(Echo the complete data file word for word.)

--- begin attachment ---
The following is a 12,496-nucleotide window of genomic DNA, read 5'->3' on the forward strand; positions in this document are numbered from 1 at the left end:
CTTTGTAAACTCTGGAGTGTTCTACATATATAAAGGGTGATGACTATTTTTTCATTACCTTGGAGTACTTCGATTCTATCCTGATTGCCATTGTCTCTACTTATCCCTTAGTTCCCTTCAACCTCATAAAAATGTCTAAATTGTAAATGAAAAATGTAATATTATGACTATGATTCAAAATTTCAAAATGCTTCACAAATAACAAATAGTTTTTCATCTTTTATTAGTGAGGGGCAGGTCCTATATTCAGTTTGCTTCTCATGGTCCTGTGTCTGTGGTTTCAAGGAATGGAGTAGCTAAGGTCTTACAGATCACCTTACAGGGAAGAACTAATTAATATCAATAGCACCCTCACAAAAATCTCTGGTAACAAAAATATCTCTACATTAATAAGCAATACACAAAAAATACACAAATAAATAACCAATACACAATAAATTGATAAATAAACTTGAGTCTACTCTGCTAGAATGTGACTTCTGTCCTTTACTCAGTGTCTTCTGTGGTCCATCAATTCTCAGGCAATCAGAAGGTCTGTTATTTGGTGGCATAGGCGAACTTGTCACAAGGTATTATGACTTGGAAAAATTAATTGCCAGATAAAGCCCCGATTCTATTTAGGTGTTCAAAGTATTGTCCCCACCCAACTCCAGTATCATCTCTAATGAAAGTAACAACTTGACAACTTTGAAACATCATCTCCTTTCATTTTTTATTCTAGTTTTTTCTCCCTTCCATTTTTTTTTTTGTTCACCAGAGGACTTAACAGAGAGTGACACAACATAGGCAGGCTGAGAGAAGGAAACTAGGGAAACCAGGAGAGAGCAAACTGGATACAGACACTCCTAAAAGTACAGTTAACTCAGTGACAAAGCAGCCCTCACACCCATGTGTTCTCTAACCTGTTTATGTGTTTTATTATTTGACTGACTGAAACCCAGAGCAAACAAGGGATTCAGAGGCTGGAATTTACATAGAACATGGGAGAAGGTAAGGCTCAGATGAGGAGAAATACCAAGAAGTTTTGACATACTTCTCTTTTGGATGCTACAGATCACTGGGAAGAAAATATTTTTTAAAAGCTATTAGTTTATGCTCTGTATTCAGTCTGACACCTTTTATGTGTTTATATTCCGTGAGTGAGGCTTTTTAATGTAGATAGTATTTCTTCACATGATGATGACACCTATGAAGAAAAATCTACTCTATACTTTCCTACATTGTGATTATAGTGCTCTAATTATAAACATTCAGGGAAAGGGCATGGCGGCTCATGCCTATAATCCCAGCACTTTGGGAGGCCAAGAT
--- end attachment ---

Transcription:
The following is a 12,496-nucleotide window of genomic DNA, read 5'->3' on the forward strand; positions in this document are numbered from 1 at the left end:
CTTTGTAAACTCTGGAGTGTTCTACATATATAAAGGGTGATGACTATTTTTTCATTACCTTGGAGTACTTCGATTCTATCCTGATTGCCATTGTCTCTACTTATCCCTTAGTTCCCTTCAACCTCATAAAAATGTCTAAATTGTAAATGAAAAATGTAATATTATGACTATGATTCAAAATTTCAAAATGCTTCACAAATAACAAATAGTTTTTCATCTTTTATTAGTGAGGGGCAGGTCCTATATTCAGTTTGCTTCTCATGGTCCTGTGTCTGTGGTTTCAAGGAATGGAGTAGCTAAGGTCTTACAGATCACCTTACAGGGAAGAACTAATTAATATCAATAGCACCCTCACAAAAATCTCTGGTAACAAAAATATCTCTACATTAATAAGCAATACACAAAAAATACACAAATAAATAACCAATACACAATAAATTGATAAATAAACTTGAGTCTACTCTGCTAGAATGTGACTTCTGTCCTTTACTCAGTGTCTTCTGTGGTCCATCAATTCTCAGGCAATCAGAAGGTCTGTTATTTGGTGGCATAGGCGAACTTGTCACAAGGTATTATGACTTGGAAAAATTAATTGCCAGATAAAGCCCCGATTCTATTTAGGTGTTCAAAGTATTGTCCCCACCCAACTCCAGTATCATCTCTAATGAAAGTAACAACTTGACAACTTTGAAACATCATCTCCTTTCATTTTTTATTCTAGTTTTTTCTCCCTTCCATTTTTTTTTTTGTTCACCAGAGGACTTAACAGAGAGTGACACAACATAGGCAGGCTGAGAGAAGGAAACTAGGGAAACCAGGAGAGAGCAAACTGGATACAGACACTCCTAAAAGTACAGTTAACTCAGTGACAAAGCAGCCCTCACACCCATGTGTTCTCTAACCTGTTTATGTGTTTTATTATTTGACTGACTGAAACCCAGAGCAAACAAGGGATTCAGAGGCTGGAATTTACATAGAACATGGGAGAAGGTAAGGCTCAGATGAGGAGAAATACCAAGAAGTTTTGACATACTTCTCTTTTGGATGCTACAGATCACTGGGAAGAAAATATTTTTTAAAAGCTATTAGTTTATGCTCTGTATTCAGTCTGACACCTTTTATGTGTTTATATTCCGTGAGTGAGGCTTTTTAATGTAGATAGTATTTCTTCACATGATGATGACACCTATGAAGAAAAATCTACTCTATACTTTCCTACATTGTGATTATAGTGCTCTAATTATAAACATTCAGGGAAAGGGCATGGCGGCTCATGCCTATAATCCCAGCACTTTGGGAGGCCAAGAT